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Costa Rica is going through an unprecedented period in its history. Some of the latest polls ahead of the February 2nd elections suggest that the leftist candidate from the Frente Amplio (FA) party, Jose Maria Villalta, will win the elections. This would put an end to the traditional political conservatism in the country after several decades of neoliberal administrations.
Villalta is 36 years old and bears few of the features of the typical Costa Rican politician. He fought next to social movements and organizations for years. He defends the participation of grassroots communities in relevant national political decisions and he has hopes for change for a large part of the population.
The latest polls indicate that if elections were to take place today, candidate Johnny Araya, from Partido Liberación Nacional (PLN), the party in office, would be defeated.
To know more about the situation in Costa Rica before the elections, and what seems to be a milestone in the national political history no matter what the results of the February 2nd elections, Real World Radio interviewed environmental activist Isaac Rojas, of COECOCEIBA – Friends of the Earth Costa Rica. Rojas is also coordinator of the Forests and Biodiversity Program of Friends of the Earth International.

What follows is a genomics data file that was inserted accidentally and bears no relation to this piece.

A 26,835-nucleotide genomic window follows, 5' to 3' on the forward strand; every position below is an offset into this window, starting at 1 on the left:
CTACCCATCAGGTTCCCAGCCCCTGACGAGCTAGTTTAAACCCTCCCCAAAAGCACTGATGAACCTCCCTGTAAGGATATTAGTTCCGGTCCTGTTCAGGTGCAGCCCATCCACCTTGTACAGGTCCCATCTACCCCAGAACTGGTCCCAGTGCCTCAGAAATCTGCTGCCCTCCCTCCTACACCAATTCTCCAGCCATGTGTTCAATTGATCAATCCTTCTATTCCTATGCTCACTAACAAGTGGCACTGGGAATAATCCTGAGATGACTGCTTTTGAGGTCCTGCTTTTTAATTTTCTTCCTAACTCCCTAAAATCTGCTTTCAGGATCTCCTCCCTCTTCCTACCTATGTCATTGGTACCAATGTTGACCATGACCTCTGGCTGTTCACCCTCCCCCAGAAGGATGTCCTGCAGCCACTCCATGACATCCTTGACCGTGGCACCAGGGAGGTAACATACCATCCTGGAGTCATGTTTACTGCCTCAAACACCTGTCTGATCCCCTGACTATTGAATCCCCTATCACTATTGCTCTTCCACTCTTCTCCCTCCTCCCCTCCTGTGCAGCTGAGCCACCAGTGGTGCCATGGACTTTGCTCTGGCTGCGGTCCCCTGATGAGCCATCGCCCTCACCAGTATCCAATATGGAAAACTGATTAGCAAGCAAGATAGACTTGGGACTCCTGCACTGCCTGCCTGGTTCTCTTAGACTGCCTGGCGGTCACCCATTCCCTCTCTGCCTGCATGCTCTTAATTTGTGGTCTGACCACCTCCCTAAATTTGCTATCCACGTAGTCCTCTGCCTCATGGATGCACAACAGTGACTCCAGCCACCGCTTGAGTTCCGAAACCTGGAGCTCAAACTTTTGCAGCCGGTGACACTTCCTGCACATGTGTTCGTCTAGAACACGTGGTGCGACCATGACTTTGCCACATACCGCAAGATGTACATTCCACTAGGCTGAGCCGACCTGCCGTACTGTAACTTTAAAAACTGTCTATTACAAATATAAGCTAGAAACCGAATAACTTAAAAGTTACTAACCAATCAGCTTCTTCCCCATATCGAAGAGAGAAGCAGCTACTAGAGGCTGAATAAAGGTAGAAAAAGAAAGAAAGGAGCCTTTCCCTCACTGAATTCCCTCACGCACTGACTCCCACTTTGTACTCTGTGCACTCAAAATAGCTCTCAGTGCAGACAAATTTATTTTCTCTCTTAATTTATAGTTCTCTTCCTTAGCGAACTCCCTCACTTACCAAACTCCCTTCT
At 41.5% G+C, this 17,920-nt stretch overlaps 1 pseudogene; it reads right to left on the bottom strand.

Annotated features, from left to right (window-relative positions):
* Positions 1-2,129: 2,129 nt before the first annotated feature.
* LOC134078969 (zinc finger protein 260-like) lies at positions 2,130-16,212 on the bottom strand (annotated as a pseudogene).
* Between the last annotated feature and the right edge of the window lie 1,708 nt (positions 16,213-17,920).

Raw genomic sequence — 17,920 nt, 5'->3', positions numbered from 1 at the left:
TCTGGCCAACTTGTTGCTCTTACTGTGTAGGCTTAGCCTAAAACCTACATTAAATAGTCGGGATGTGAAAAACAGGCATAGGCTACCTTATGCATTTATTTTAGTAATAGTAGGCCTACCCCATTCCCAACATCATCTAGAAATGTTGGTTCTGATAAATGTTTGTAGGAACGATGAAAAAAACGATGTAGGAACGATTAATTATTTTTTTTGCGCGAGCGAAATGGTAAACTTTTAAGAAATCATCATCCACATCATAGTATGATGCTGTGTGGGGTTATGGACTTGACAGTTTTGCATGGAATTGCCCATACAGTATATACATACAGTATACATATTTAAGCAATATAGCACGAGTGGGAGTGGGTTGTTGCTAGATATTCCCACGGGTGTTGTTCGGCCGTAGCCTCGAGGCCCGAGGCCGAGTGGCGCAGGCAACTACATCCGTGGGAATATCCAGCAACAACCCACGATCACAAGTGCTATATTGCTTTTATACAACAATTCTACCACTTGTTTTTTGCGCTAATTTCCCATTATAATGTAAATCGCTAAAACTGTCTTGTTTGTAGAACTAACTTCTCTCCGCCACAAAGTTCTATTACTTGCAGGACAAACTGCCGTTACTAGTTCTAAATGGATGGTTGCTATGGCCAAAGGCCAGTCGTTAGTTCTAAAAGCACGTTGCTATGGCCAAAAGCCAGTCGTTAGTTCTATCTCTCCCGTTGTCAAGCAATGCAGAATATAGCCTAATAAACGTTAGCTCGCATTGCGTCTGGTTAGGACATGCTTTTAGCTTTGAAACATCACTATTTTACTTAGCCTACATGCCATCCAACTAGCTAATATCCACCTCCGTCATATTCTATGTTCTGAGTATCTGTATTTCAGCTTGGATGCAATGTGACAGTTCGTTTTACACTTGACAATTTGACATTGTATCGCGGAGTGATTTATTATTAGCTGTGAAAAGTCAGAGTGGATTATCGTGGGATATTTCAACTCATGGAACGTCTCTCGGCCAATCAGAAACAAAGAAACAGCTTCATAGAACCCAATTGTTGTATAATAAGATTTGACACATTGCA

COECOCEIBA supports Villalta´s candidacy and is working to contribute to FA´s victory. Founded in 2004, the party goes from having one MP in Parliament today (Villalta himself), and one in the previous period (Jose Merino, founder) to having real chances of winning the elections. Villalta is the MP who has submitted the most bills for discussion and represents an alternative for a population that trusts him and clearly expresses its rejection of the abuses of consecutive right-wing administrations, today led by President Laura Chinchilla.
A two-and-a-half year process of work which resulted in a meeting with several thousand Brazilian peasants; “a process that didn´t start now, and that won´t end here”, said Itelvina Massioli, national leader of the peoples´ struggle for land, agrarian reform and food sovereignty, in interview with Real World Radio after the 6th Congress of the Landless Rural Workers Movement (MST).
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